Need for improvement of standards of legal education, thus received support from the UGC, the Bar Council of India and the Judiciary. Efforts to improve the standards were put in motion.
It was realised and accepted that to improve the standards of legal education, there is need to have law teachers, well trained, well paid and dedicated to the cause. Law being the mirror of the total life of society, those who are engaged in its teaching have a more serious duty and additional responsibility to discharge. A law teacher has to be aware that he is entrusted with the delicate duty of producing future law-makers.
The task of a teacher is not only to fill in the students with contents of his narration but to bring out the hidden talent in the students. The integrated students and teachers have unlimited potential for collaboration in exploring any aspect of a subject. There is, thus, need for continuing education of the law teachers and to infuse in them the desire to do research work. Most of the law teachers join the law schools after completing their LL.B., LL.M. or Ph.D. and are rarely exposed to the practical aspect of law and the courts. Such teachers impart theoretical knowledge, divorced from the practical aspects and the result is that a fresh lawyer appears quite lost in the court room. Proper means must therefore be devised so that the law teacher is required to go to law courts to gain the work experience, as this would not only enable him to have the work experience but will enable him to equip meaningfully the students who wish to join the profession. Both the Bar and the Bench are the direct beneficiaries of his labour, care and talent. Law is the science of examining social phenomenon in all its diverse aspects. Most of the law teachers today accept that reality and endeavour to safeguard the dignity of legal discipline. The members of the teaching fraternity will be harming their own cause in case they allow the standards of the discipline to fall. In the United States of America also concern has been voiced regarding the deteriorating standard of legal education. Chief Justice Burger while addressing the American College of Trial Lawyers, District of Columbia, lamented on the state of the profession as under:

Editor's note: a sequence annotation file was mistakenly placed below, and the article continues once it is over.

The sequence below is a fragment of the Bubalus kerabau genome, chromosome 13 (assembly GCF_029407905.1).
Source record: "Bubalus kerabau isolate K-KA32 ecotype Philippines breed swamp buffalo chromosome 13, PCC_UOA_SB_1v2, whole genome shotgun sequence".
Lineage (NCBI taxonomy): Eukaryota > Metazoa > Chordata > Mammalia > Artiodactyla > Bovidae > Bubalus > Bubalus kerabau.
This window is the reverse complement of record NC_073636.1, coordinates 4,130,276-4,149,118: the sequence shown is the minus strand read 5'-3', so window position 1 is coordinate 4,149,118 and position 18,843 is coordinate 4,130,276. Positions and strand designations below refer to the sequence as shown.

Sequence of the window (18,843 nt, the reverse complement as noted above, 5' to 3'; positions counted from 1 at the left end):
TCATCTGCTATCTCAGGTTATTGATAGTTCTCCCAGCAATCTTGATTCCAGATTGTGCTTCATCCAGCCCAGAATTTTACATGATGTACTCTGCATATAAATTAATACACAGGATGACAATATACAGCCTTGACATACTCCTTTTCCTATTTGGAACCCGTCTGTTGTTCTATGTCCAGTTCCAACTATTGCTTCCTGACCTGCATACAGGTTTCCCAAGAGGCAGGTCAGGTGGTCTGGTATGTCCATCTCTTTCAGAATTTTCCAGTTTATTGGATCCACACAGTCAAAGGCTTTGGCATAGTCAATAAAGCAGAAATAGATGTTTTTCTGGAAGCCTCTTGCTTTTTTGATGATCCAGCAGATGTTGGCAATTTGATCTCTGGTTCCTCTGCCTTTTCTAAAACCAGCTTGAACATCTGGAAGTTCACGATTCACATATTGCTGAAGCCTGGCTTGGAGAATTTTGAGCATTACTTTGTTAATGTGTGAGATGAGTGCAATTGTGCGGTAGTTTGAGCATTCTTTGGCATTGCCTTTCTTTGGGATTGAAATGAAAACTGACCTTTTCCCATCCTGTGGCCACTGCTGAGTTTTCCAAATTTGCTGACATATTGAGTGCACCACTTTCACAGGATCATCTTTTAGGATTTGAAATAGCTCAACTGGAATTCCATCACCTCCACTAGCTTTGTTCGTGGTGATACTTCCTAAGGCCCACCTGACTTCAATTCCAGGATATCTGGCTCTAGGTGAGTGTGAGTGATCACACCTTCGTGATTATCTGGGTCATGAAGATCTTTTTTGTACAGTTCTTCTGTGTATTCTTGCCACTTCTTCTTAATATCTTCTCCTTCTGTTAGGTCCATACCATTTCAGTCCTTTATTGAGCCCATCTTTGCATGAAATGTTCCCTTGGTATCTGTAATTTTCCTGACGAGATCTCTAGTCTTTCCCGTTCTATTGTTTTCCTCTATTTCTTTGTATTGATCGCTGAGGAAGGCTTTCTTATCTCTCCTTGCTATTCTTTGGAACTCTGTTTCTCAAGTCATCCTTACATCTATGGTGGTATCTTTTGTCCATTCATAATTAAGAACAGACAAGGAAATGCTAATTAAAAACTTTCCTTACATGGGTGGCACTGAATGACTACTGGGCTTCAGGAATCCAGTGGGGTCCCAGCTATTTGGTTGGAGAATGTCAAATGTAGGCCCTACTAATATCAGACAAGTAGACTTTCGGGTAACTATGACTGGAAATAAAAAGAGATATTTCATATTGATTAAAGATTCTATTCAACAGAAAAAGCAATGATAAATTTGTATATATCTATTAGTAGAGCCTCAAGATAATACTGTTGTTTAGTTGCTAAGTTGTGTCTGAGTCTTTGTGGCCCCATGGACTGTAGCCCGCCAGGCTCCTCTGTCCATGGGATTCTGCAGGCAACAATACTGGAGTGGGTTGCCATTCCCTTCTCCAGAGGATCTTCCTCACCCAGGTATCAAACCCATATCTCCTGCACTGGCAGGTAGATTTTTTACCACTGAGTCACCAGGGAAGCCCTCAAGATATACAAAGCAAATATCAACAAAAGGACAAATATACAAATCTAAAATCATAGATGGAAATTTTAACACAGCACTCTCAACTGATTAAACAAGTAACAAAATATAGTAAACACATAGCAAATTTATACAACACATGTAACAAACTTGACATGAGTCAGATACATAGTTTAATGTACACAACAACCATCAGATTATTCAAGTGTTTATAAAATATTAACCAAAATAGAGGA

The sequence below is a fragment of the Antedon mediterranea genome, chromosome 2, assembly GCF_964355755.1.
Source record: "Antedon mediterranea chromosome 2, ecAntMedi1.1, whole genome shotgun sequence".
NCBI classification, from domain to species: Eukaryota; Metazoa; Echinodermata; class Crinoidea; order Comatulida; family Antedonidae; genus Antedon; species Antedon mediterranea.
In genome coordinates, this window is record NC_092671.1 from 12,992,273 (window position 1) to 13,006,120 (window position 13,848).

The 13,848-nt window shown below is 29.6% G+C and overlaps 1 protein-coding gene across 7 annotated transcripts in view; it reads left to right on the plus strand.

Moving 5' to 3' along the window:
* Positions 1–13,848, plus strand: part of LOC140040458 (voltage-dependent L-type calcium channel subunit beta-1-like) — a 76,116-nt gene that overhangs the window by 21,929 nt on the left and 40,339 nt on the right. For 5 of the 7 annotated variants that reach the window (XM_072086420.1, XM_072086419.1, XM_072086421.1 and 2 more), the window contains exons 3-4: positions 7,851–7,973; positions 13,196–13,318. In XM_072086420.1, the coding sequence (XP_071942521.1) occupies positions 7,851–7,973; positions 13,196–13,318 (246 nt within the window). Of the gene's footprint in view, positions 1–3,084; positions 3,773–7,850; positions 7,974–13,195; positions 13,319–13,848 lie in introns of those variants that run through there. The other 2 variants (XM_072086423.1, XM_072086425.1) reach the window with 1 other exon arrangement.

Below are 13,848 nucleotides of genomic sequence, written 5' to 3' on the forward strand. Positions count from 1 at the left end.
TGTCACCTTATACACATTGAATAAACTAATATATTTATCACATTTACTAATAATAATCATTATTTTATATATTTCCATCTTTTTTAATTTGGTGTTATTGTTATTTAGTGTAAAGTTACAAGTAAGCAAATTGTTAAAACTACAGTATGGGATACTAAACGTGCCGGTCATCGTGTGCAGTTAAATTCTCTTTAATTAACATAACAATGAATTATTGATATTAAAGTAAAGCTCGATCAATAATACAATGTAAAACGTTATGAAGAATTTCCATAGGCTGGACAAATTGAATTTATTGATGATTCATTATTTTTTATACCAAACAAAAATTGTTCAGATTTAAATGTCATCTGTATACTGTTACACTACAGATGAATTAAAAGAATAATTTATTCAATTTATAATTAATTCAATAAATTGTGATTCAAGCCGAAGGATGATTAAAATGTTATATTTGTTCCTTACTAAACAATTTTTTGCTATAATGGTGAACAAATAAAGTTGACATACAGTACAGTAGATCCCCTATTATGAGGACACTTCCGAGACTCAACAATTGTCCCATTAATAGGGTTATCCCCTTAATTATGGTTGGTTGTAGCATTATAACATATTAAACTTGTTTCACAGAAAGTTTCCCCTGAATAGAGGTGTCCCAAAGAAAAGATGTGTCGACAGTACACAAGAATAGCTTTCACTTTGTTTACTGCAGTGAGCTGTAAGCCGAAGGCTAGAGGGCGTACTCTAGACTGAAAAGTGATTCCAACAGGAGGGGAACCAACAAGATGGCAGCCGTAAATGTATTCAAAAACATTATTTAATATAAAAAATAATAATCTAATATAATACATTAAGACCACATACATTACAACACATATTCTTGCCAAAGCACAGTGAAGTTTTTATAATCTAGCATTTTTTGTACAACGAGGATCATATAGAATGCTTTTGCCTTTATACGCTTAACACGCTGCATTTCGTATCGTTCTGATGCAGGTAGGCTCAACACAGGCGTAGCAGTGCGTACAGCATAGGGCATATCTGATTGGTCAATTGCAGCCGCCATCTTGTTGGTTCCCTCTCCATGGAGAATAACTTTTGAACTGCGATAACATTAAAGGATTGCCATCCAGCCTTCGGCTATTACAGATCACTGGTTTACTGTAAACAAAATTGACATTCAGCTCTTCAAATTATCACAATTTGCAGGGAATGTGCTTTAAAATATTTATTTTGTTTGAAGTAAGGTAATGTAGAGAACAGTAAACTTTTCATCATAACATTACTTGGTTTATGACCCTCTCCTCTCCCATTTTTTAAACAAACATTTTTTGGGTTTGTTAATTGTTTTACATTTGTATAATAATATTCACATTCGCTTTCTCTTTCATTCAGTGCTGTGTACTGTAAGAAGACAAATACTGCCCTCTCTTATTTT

“… in some jurisdictions up to half of the lawyers who appear in court are so poorly trained that they are not properly performing their job and that their manners and their professional performance and their professional ethics offend a great many people. They are engaging in on-the-job training at the expense of their clients’ interests and the public.”
Did Chief Justice Burger have the conditions in India also present to his mind?
The International Legal Centre, New York, in the report of its committee on “Legal Education” distinguished between a law-trained person and a lawyer, the former being one who has undergone a substantial course in legal education but is not entitled to practice and the latter being one who is eligible to practise in a court of law. It was considered important to state the distinction because many law-trained persons who performed several functions outside court, e.g. legal advisors to banks, companies, public sector undertakings, government departments etc. and never became lawyers. It is a distinction worth considering in the Indian context also.
Several suggestions have been made by the Judiciary, teachers of law and leaders of the Bar in the country to improve the quality of legal education. Despite the efforts made by the Bar Council of India, professional legal education, however, continues to suffer from a variety of drawbacks, some enumerated hereinabove.
Law is not purely a professional skill confined to courts and litigants but it is a social science. Laws reflect social ethos. There has never been a dearth of ideas about the objectives of legal education nor the scheme for redeeming it so as to make it more meaningful and socially relevant. The quality of legal education has a direct impact on the prestige of the legal profession. We must, therefore, identify the areas of default and initiate corrective action to repair the damage.
The Future – What to do